Britain braces for a Blue Christmas - GulfToday

Britain braces for a Blue Christmas

Blue Christmas

Image for illustrative purpose only.

It’s going to be a Blue Christmas for millions of Britishers not just in the UK but other parts of Europe as well. Christmas celebrations have been cancelled after Boris Johnson ordered a strict new lockdown for vast swathes of southeast England and London.

The prime minister abandoned the government’s original five-day relaxation of measures between 23 and 27 December in light of a new variant of coronavirus that is up to 70 per cent more transmissible than the original.

He issued “stay at home” orders and banned gatherings in areas that fall under the new tier 4 restrictions.

Across the rest of England, the mixing of households in “Christmas bubbles” will be restricted to just a single day on 25 December itself – a measure also adopted by both Scotland and Wales.

To check the new variant of the virus from polluting their atmosphere, several EU states have announced decisions to halt incoming travel from Britain including France, Germany, Bulgaria, Vienna, Italy, the Netherlands and Belgium.

Ireland has imposed a 48-hour ban on travel from Britain, the country’s transport minister has confirmed.

The German government said all UK flights, with the exception of cargo flights, would no longer be allowed to land in the country.

The ban would remain in place until at least 31 December.

France has said it will ban all people from entering the country from the UK for 48 hours, beginning midnight on Sunday.

The UK has recorded its highest ever one-day rise in coronavirus infections, with 35,928 new COVID-19 cases on Sunday – taking the total to more than 2.04m.

The new rules sent travellers into a tailspin as they rushed to book last-minute Eurostar tickets in order to leave Britain before more EU states halted incoming travel.

There was a serpentine queue of passengers waiting at St Pancras station in London to board sold-out Eurostar trains.

The new tier 4 rules imposed in London and large swathes of the southeast and east of England restrict travel for limited reasons, such as for work, education or caring responsibilities – this also covers international travel.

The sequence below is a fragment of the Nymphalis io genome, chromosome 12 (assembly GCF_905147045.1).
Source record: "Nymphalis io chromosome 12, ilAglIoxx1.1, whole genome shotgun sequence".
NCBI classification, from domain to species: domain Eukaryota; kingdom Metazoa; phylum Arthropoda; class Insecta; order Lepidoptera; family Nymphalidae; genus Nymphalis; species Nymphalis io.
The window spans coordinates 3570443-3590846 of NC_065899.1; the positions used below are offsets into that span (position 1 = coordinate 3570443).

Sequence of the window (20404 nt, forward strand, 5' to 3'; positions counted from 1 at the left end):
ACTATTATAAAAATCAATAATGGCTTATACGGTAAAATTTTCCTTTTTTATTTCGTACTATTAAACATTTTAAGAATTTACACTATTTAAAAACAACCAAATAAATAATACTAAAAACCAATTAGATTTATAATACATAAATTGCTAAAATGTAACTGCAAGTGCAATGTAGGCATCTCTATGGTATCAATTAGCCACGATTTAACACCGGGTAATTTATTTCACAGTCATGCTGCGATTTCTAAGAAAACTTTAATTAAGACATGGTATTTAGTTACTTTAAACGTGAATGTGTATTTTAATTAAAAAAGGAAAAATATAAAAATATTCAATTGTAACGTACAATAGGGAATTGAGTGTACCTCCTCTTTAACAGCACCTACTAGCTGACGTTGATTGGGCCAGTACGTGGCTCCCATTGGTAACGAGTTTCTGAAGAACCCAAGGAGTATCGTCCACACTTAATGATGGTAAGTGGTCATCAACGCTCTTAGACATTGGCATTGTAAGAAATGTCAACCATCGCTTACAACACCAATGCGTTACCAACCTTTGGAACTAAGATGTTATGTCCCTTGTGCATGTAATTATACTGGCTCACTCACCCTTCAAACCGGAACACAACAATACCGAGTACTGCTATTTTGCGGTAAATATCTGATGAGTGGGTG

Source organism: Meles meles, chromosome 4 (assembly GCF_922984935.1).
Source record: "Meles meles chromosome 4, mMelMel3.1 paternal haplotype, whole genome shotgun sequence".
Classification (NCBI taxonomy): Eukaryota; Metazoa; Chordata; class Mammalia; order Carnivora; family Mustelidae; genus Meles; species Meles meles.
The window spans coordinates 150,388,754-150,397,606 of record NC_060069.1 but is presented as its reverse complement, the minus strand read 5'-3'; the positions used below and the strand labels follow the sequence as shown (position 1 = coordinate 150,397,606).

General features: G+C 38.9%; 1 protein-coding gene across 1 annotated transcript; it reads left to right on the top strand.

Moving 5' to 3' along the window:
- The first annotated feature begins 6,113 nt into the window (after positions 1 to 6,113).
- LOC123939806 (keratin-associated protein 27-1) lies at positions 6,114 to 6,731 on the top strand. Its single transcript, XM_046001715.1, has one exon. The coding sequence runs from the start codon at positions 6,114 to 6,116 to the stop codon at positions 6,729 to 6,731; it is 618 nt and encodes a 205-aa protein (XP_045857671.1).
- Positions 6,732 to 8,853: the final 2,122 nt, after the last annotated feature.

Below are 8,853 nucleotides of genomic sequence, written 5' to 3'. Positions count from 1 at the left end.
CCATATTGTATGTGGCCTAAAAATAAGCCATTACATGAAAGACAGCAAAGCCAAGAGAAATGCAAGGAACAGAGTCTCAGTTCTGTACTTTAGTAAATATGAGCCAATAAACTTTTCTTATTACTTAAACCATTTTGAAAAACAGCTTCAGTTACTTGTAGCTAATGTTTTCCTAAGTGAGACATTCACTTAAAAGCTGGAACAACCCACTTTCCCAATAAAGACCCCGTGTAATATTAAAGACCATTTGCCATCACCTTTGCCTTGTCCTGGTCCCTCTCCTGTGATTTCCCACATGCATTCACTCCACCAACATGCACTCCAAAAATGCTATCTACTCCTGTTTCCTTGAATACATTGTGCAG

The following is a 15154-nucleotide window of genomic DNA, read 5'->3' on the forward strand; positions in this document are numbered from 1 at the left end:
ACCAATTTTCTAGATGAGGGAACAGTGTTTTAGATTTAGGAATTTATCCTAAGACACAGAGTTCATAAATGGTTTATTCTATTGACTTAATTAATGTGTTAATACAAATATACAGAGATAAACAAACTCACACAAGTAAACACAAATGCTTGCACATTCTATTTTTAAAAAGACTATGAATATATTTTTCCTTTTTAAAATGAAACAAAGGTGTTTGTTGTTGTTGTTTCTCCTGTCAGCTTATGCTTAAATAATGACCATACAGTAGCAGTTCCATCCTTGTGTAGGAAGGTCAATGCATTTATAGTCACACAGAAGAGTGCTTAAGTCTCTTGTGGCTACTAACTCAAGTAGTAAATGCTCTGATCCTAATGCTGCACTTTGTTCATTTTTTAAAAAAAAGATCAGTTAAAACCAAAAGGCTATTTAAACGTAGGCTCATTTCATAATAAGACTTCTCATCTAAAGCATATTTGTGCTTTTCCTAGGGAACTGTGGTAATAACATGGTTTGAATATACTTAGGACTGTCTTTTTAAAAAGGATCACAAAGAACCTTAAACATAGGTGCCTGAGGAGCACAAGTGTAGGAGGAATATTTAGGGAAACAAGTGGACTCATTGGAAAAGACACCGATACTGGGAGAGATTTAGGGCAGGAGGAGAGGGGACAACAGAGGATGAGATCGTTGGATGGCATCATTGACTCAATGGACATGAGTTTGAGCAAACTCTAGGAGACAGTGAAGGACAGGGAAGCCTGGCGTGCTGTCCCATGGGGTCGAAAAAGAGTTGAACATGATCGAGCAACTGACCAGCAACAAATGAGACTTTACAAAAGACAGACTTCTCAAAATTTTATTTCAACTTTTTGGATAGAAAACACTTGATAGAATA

Unfortunately, the new strain of coronavirus spreading through London and the southeast of England has spread to other parts of the UK.

Johnson said on Saturday that a fast-moving new variant of the virus that is 70% more transmissible than existing strains appeared to be driving the rapid spread of new infections in London and southern England in recent weeks. But he stressed “there’s no evidence to suggest it is more lethal or causes more severe illness,” or that vaccines will be less effective against it.

Belgian Prime Minister Alexander De Croo said Sunday he was issuing the flight ban for 24 hours starting at midnight “out of precaution.”

“There are a great many questions about this new mutation,” he said, adding he hoped to have more clarity by Tuesday.

Beyond Europe, Israel also said it was banning flights from Britain, Denmark and South Africa because those were the countries where the mutation is found.

The World Health Organisation tweeted late Saturday that it was “in close contact with UK officials on the new #COVID19 virus variant” and promised to update governments and the public as more is learned.

Many wish to get home to their families and loved ones, and want to get out of London. That is understandable. But many are as much concerned about death from the dreaded disease as about celebrating the birth of Christ. The choice between festivity and precaution is perhaps akin to a Hobson’s choice that not many would like to face.

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